I’d call a 2x2 for approval by a structural engineer every time. 1 3/4" engineered lumber like a microlam rip I’d consider better but I’d still call it a poor quality framing.

Maybe I’m misunderstanding. If those joists are end-nailed through the rim with at least 3- 16d, then I don’t have a problem with it. I don’t even care if they leave out the 2x2.

End nailing is even worse and not allowed. Must have support hangers or ledgers.

When you say “allowed” are you talking about new construction, Bruce?

There’ve been many deck built across North America with say… a floor structure built using 2x8s. The structure is built using front and back rim through which 16d nails secure 2x8 joists.

The deck rim joist that fastens to the home rim joist would be considered a ledger and is typically fastened with 1/2" lags staggered up and down every 2 feet with 2 lags at each break. No metal connectors at all were required for many years. So unless you know the year the code went into effect and are willing to call out a code violation, what’s important is accepted practices.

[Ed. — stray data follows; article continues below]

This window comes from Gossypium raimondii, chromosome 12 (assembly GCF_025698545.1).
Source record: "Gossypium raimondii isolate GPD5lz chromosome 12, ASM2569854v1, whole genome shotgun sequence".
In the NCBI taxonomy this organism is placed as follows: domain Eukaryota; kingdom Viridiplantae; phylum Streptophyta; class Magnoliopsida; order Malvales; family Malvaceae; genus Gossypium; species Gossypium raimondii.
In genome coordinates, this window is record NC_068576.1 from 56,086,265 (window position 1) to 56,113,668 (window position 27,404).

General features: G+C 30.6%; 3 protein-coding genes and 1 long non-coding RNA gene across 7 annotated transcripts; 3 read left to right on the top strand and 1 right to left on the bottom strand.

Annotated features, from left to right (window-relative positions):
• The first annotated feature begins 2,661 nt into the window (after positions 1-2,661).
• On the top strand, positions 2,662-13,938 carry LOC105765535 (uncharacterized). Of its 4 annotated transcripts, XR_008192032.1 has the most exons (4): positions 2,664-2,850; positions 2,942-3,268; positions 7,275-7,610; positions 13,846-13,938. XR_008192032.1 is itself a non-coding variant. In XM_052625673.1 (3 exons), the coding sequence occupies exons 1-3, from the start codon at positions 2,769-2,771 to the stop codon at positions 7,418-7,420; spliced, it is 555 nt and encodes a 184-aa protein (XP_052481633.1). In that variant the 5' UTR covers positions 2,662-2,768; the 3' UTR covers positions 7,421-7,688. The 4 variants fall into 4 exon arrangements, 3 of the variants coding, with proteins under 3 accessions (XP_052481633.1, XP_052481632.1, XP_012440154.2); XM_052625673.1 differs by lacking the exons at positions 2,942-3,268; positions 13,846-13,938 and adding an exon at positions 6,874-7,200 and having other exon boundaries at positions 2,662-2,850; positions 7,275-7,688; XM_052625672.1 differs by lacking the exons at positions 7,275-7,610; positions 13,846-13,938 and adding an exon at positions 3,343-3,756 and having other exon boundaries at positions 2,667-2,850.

A common situation would be a deck in which the ledger was first lagged to the home rim joist… either through the exterior wall finish or before it was installed if it was original construction.

Deck floor joists have been toenailed to the lagged ledger (using 3 -16d galvanized on one side and two on the other if nailed according to widely accepted practice). The other rim joist was through-nailed into the joist ends and then the deck floor assembly is planked over and braced as necessary.

Built in 1978 in California that would be perfectly acceptable and any inspector calling it a defect would be wrong. So part of what we’re talking abpout here as to do with locally acceptable practices and the other has to do with safety.

I couldn’t tell from the photo whether the joists had any bearing other than the 2x2 ledger. If not, my call would be inadequate bearing in addition to inadequate connection to the home.